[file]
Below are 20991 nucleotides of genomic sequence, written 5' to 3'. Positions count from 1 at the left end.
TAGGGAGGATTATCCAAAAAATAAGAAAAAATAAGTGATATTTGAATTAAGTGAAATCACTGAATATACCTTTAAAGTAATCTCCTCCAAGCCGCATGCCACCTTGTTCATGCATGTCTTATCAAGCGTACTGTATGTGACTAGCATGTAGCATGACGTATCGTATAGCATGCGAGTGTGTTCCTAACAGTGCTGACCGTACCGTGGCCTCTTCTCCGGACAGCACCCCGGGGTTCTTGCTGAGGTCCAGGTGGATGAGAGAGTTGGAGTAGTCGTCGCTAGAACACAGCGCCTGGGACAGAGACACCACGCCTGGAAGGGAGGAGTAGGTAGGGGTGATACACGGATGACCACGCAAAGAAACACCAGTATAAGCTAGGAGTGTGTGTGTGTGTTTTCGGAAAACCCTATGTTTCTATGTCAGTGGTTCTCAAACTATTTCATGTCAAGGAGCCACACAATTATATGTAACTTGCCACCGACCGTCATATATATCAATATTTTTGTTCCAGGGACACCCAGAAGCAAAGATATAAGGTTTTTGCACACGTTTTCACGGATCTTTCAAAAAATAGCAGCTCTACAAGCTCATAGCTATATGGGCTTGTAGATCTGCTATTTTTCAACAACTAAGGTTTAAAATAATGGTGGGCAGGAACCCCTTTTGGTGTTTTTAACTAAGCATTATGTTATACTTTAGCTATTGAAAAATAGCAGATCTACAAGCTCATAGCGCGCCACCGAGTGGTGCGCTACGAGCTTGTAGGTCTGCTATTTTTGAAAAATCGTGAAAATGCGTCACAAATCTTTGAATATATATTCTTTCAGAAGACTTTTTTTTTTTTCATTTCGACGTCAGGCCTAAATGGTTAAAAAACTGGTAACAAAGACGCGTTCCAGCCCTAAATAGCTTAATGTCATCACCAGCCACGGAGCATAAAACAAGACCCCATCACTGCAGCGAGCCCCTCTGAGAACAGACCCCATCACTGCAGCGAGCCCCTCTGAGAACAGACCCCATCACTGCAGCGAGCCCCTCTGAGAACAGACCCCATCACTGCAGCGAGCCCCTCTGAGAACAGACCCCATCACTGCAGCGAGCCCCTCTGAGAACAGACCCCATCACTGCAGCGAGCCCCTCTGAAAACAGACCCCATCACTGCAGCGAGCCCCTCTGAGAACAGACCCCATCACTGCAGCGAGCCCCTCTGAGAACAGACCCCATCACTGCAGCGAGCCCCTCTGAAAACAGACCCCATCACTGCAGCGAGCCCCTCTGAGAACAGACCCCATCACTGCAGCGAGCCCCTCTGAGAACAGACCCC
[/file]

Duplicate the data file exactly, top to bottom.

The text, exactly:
Below are 20991 nucleotides of genomic sequence, written 5' to 3'. Positions count from 1 at the left end.
TAGGGAGGATTATCCAAAAAATAAGAAAAAATAAGTGATATTTGAATTAAGTGAAATCACTGAATATACCTTTAAAGTAATCTCCTCCAAGCCGCATGCCACCTTGTTCATGCATGTCTTATCAAGCGTACTGTATGTGACTAGCATGTAGCATGACGTATCGTATAGCATGCGAGTGTGTTCCTAACAGTGCTGACCGTACCGTGGCCTCTTCTCCGGACAGCACCCCGGGGTTCTTGCTGAGGTCCAGGTGGATGAGAGAGTTGGAGTAGTCGTCGCTAGAACACAGCGCCTGGGACAGAGACACCACGCCTGGAAGGGAGGAGTAGGTAGGGGTGATACACGGATGACCACGCAAAGAAACACCAGTATAAGCTAGGAGTGTGTGTGTGTGTTTTCGGAAAACCCTATGTTTCTATGTCAGTGGTTCTCAAACTATTTCATGTCAAGGAGCCACACAATTATATGTAACTTGCCACCGACCGTCATATATATCAATATTTTTGTTCCAGGGACACCCAGAAGCAAAGATATAAGGTTTTTGCACACGTTTTCACGGATCTTTCAAAAAATAGCAGCTCTACAAGCTCATAGCTATATGGGCTTGTAGATCTGCTATTTTTCAACAACTAAGGTTTAAAATAATGGTGGGCAGGAACCCCTTTTGGTGTTTTTAACTAAGCATTATGTTATACTTTAGCTATTGAAAAATAGCAGATCTACAAGCTCATAGCGCGCCACCGAGTGGTGCGCTACGAGCTTGTAGGTCTGCTATTTTTGAAAAATCGTGAAAATGCGTCACAAATCTTTGAATATATATTCTTTCAGAAGACTTTTTTTTTTTTCATTTCGACGTCAGGCCTAAATGGTTAAAAAACTGGTAACAAAGACGCGTTCCAGCCCTAAATAGCTTAATGTCATCACCAGCCACGGAGCATAAAACAAGACCCCATCACTGCAGCGAGCCCCTCTGAGAACAGACCCCATCACTGCAGCGAGCCCCTCTGAGAACAGACCCCATCACTGCAGCGAGCCCCTCTGAGAACAGACCCCATCACTGCAGCGAGCCCCTCTGAGAACAGACCCCATCACTGCAGCGAGCCCCTCTGAGAACAGACCCCATCACTGCAGCGAGCCCCTCTGAAAACAGACCCCATCACTGCAGCGAGCCCCTCTGAGAACAGACCCCATCACTGCAGCGAGCCCCTCTGAGAACAGACCCCATCACTGCAGCGAGCCCCTCTGAAAACAGACCCCATCACTGCAGCGAGCCCCTCTGAGAACAGACCCCATCACTGCAGCGAGCCCCTCTGAGAACAGACCCC